“I’ve never seen so many guys cry”

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Musical star, voice actress, first black crime scene inspector in German television history and the international breakthrough in The First Avenger: Civil War – it seems as if there is nothing that Florence Kasumba cannot do. For Black Panther: Wakanda Forever, the in German cinemas since November 9, 2022 However, the German-Uganda actress had to face a completely new challenge: dealing with the loss of a friend in front of and behind the camera.

Chadwick Boseman aka T’Challa brought the cultural relevance of the MCU to a whole new level as Black Panther in 2018 and died of cancer in 2020. So the Marvel blockbuster has to do two things at the same time, be goodbye and new beginning at the same time. An extreme emotional situation, also for Florence Kasumba. But before I can ask my first question, the 46-year-old asks me one. The closest, after 160 minutes Wakanda Forever: “How did you feel afterwards?”

Shooting Black Panther: Wakanda Forever was like trauma therapy—in front of and behind the camera


Ayo (Florence Kasumba, left) is one of the elite bodyguards of the Queen of Wakanda

Moviepilot: I find the film very impressive and also cried a bit. I got a call afterwards that almost immediately threw me into another sad situation. That overshadowed the whole thing. But I’m looking forward to seeing the film again.

Florence Kasumba: I saw the film for the first time a few days ago. In the beginning, of course, you are always a bit curious and ask yourself: What did we actually produce there? Of course I read the scripts, but how do I feel now a few months after the last day of shooting? what happened in life How do I deal with all these questions? What’s it like producing this film without Chadwick?

It’s all much easier for me now than it was a few months ago, when we were were at ComicCon for the first time and saw parts of the film for the first time. Then the reaction of the people, what does that mean – that was intense. I watched reaction videos. I’ve never seen so many guys cry. We’ve all felt this same pain and it unites you.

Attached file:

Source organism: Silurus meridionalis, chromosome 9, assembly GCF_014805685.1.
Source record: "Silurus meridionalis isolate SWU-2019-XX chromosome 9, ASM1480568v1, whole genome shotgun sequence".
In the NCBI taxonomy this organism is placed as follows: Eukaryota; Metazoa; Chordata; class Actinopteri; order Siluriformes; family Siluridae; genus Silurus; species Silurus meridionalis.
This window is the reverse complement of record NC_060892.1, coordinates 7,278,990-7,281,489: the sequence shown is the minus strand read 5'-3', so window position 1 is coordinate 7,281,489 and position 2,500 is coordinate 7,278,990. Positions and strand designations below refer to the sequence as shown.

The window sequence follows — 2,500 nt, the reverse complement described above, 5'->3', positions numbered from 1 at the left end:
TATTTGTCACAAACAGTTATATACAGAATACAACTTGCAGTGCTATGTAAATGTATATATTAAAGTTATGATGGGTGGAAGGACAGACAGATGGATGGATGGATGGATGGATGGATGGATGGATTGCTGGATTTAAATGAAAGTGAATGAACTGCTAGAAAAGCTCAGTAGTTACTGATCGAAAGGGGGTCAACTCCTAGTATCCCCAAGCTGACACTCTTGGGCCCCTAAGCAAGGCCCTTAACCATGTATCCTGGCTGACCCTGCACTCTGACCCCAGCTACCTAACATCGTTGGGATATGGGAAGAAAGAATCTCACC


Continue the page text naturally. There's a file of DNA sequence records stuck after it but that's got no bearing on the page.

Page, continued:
How did that feel for you and the rest of the cast when you saw the full movie for the first time?

I went through different stages in general. I’m abroad shooting a movie and I find out that Chadwick Boseman is no longer there. So I’m in shock, but I still have to work on the other production and I don’t even want to talk about it with the people who had nothing to do with Black Panther. I really haven’t talked about it for two and a half years, because that raised very personal questions for me that I don’t have to share with everyone. Since this loss plays a huge role in Wakanda Forever, I couldn’t help but deal with it during the shoot. And now I’m two, two and a half years further and have processed many things better.

Watch a scene from Black Panther: Wakanda Forever starring Florence Kasumba:

Black Panther: Wakanda Forever – Clip Attack on the Laboratory (German) HD

How was the shooting for you?

For me it was a completely new experience. I had never seen someone die not only in front of the camera, but also behind it. Some days were easy, all we in white [der Trauerfarbe in Wakanda] shooting was difficult. That was the only scene in my life that I’ve ever been really scared of. But I wasn’t alone and the film is a kind of therapy: I also have to do the grieving that my character does. There was no loneliness there. And that helped.